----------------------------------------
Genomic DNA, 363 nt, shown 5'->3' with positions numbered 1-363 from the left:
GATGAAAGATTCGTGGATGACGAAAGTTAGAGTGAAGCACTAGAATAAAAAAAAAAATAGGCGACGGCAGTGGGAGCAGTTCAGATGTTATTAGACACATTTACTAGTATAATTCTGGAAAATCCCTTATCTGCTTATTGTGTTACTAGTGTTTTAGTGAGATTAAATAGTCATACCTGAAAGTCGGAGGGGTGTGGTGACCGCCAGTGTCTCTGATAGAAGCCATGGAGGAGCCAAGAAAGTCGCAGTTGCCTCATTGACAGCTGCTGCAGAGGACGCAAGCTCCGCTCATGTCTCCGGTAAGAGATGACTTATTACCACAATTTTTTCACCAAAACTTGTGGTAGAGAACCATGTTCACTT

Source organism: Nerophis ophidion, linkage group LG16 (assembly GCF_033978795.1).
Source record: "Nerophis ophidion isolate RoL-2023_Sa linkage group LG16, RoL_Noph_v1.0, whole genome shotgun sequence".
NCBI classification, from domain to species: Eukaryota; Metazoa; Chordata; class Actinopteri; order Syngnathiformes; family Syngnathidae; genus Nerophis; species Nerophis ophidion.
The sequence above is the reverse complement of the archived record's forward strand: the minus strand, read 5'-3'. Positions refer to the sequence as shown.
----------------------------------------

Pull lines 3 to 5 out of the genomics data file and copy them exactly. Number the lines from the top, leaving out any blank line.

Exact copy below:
Source organism: Nerophis ophidion, linkage group LG16 (assembly GCF_033978795.1).
Source record: "Nerophis ophidion isolate RoL-2023_Sa linkage group LG16, RoL_Noph_v1.0, whole genome shotgun sequence".
NCBI classification, from domain to species: Eukaryota; Metazoa; Chordata; class Actinopteri; order Syngnathiformes; family Syngnathidae; genus Nerophis; species Nerophis ophidion.